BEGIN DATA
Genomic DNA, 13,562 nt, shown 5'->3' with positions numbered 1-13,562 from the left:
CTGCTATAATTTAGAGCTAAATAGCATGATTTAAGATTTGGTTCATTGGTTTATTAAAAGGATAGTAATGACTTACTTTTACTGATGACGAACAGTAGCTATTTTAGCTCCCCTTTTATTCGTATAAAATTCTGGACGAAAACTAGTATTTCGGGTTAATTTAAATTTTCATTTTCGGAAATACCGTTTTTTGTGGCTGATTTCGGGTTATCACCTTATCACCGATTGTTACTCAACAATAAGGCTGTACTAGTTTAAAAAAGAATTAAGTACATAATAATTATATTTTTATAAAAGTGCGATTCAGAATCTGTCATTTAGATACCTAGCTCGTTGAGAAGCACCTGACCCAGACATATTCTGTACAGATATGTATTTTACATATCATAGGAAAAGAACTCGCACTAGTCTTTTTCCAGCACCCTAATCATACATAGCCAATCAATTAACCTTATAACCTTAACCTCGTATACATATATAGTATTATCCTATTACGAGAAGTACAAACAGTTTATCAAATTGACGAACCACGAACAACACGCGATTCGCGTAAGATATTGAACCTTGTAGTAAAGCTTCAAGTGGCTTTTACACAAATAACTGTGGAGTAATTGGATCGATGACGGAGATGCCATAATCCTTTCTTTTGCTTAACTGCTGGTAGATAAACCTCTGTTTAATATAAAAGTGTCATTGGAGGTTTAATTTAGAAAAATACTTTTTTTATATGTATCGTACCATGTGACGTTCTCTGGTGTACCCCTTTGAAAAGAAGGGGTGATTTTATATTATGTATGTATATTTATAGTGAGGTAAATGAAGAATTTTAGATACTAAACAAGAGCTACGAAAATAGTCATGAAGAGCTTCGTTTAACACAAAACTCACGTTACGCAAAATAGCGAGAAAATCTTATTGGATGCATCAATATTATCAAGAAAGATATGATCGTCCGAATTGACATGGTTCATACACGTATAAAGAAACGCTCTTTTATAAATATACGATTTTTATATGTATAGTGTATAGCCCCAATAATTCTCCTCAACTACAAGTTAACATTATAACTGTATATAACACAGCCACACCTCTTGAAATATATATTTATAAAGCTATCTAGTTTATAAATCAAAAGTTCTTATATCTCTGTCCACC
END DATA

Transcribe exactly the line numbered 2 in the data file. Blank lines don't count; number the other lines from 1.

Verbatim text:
CTGCTATAATTTAGAGCTAAATAGCATGATTTAAGATTTGGTTCATTGGTTTATTAAAAGGATAGTAATGACTTACTTTTACTGATGACGAACAGTAGCTATTTTAGCTCCCCTTTTATTCGTATAAAATTCTGGACGAAAACTAGTATTTCGGGTTAATTTAAATTTTCATTTTCGGAAATACCGTTTTTTGTGGCTGATTTCGGGTTATCACCTTATCACCGATTGTTACTCAACAATAAGGCTGTACTAGTTTAAAAAAGAATTAAGTACATAATAATTATATTTTTATAAAAGTGCGATTCAGAATCTGTCATTTAGATACCTAGCTCGTTGAGAAGCACCTGACCCAGACATATTCTGTACAGATATGTATTTTACATATCATAGGAAAAGAACTCGCACTAGTCTTTTTCCAGCACCCTAATCATACATAGCCAATCAATTAACCTTATAACCTTAACCTCGTATACATATATAGTATTATCCTATTACGAGAAGTACAAACAGTTTATCAAATTGACGAACCACGAACAACACGCGATTCGCGTAAGATATTGAACCTTGTAGTAAAGCTTCAAGTGGCTTTTACACAAATAACTGTGGAGTAATTGGATCGATGACGGAGATGCCATAATCCTTTCTTTTGCTTAACTGCTGGTAGATAAACCTCTGTTTAATATAAAAGTGTCATTGGAGGTTTAATTTAGAAAAATACTTTTTTTATATGTATCGTACCATGTGACGTTCTCTGGTGTACCCCTTTGAAAAGAAGGGGTGATTTTATATTATGTATGTATATTTATAGTGAGGTAAATGAAGAATTTTAGATACTAAACAAGAGCTACGAAAATAGTCATGAAGAGCTTCGTTTAACACAAAACTCACGTTACGCAAAATAGCGAGAAAATCTTATTGGATGCATCAATATTATCAAGAAAGATATGATCGTCCGAATTGACATGGTTCATACACGTATAAAGAAACGCTCTTTTATAAATATACGATTTTTATATGTATAGTGTATAGCCCCAATAATTCTCCTCAACTACAAGTTAACATTATAACTGTATATAACACAGCCACACCTCTTGAAATATATATTTATAAAGCTATCTAGTTTATAAATCAAAAGTTCTTATATCTCTGTCCACC